Managing security for a Macintosh connection is a little different than managing a Windows-based connection. As I mentioned, Macintosh clients are only able to access special Macintosh-enabled shares. When you install Services for Macintosh, Windows NT automatically creates a folder called Microsoft UAM Volume on your first NTFS partition. This folder is now the only Macintosh-accessible volume on the system. Of course, you can also make this folder Windows accessible.

By default, the Microsoft UAM volume is flagged as being read-only to Macintosh clients. The method for enabling full read/write access is a little different than you may be used to. Open Server Manager, and you'll notice that a MacFile menu has been added. Select the server that contains the Services for Macintosh, and then select MacFile|Volumes. When you do, you'll see a dialog box that displays all Macintosh-accessible volumes on the system. Currently, the Microsoft UAM volume should be the only Macintosh-accessible volume in existence. You can use the buttons in this dialog box to create new volumes on any NTFS partition or to remove existing Macintosh accessible volumes. To change the permissions on the Microsoft UAM volume, select it and click Properties. When you do, a dialog box will open in which you can password-protect the volume or limit the number of Macintosh clients that can access it. You can control the volume's security via the This Volume Is Read Only and Guest Can Use This Volume check boxes.

If you're looking for slightly more advanced security, go back to the main Server Manager screen and select the server containing the Services for Macintosh. Now, select MacFile|Properties. A MacFile Properties dialog box will open, which resembles a miniature version of Server Manager. At a glance, this dialog box displays the number of active AppleTalk sessions, the number of open file forks, and the number of file locks. It also has some other buttons, such as Users, Volumes, Files, and Attributes:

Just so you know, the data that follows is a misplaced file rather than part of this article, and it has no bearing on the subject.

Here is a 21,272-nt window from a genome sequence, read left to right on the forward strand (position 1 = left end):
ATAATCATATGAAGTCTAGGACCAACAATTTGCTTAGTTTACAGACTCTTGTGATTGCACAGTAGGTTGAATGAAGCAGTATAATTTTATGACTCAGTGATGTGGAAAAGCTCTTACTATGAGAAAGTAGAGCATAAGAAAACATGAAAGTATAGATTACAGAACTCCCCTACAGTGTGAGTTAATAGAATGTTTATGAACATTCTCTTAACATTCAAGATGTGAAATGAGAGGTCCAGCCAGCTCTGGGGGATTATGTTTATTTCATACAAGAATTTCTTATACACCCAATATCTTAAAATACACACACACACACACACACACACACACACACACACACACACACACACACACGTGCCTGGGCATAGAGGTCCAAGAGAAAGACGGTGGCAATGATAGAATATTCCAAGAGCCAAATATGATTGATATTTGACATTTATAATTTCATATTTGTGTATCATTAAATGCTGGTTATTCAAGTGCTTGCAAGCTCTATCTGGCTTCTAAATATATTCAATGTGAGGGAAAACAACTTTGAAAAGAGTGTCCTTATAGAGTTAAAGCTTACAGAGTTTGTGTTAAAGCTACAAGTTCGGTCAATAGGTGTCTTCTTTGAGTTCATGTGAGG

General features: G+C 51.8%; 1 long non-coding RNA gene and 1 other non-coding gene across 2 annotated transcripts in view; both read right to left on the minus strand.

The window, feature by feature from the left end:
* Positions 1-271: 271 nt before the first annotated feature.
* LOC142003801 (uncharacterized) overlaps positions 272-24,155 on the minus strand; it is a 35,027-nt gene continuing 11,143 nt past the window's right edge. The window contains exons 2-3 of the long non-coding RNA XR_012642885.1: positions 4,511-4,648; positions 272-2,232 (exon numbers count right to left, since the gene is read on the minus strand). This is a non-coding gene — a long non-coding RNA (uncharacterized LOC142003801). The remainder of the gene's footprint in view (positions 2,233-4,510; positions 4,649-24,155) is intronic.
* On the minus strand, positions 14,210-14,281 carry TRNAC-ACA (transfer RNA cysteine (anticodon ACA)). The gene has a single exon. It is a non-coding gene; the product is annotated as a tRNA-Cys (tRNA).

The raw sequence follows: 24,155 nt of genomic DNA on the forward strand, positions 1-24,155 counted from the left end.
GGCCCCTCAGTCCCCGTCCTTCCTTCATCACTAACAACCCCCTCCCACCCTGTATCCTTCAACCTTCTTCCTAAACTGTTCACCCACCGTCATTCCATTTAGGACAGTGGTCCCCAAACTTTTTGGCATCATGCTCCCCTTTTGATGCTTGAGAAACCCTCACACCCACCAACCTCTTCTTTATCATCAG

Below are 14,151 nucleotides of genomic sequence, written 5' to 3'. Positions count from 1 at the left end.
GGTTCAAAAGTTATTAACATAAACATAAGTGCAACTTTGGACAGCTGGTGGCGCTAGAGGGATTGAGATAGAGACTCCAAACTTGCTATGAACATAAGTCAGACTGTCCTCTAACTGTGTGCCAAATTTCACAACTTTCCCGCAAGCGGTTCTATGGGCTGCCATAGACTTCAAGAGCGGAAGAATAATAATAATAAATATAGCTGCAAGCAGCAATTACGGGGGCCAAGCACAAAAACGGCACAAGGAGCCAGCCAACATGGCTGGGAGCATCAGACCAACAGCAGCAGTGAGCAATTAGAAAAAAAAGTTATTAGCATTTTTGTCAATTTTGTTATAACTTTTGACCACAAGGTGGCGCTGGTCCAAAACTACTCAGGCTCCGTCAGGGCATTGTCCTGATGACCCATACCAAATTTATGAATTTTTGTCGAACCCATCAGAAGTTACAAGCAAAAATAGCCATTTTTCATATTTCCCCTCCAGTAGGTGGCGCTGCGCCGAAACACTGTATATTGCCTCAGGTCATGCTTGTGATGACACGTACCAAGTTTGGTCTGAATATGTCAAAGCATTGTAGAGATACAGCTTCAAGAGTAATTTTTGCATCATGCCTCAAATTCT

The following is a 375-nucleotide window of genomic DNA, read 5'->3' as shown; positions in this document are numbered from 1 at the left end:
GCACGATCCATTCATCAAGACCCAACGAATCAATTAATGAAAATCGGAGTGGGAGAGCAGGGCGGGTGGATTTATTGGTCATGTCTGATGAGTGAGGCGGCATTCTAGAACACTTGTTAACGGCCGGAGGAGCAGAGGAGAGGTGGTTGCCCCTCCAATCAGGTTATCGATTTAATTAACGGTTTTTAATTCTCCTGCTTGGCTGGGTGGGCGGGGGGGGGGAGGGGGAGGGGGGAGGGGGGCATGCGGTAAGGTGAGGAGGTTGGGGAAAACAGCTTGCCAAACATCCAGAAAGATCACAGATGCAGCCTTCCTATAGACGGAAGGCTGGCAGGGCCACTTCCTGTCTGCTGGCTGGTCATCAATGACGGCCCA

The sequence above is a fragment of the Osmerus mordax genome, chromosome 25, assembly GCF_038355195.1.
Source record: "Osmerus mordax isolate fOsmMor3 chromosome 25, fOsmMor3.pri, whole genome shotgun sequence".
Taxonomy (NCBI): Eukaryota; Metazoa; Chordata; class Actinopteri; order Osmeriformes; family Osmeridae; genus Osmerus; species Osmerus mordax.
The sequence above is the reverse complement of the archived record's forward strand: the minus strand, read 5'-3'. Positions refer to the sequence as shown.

• If you click Users, you'll see a screen showing all currently connected users and which volumes and files they are accessing. You can use the various options in this dialog box to disconnect users or send messages to them.
  • The Volumes button displays the connected users and the number of files opened by volume. Like the Users screen, you can use the Volumes screen to disconnect users.
  • Clicking Files displays all opened file forks and file locks. You can use this screen to close any desired file forks.
  • The Attributes button displays a screen that allows you some control over the server's Services for Macintosh. For example, you can create a message that will be displayed each time a Macintosh client logs in. You can also control the number of allowed Macintosh sessions for the server as a whole, and whether to permit Guest access. Finally, you can prevent clients from being able to save passwords and you can require Microsoft authentication.

Of course, all the options I've discussed so far apply only to Macintosh clients--Windows clients are managed independently. If you find yourself getting lost in Server Manager, all the options found under Server Manager are also found through the Control Panel's MacFile icon. //

Brien M. Posey is an MCSE who works as a freelance writer and as the Director of Information Systems for a national chain of health care facilities. His past experience includes working as a network engineer for the Department of Defense. Because of the extremely high volume of e-mail that Brien receives, it's impossible for him to respond to every message, although he does read them all.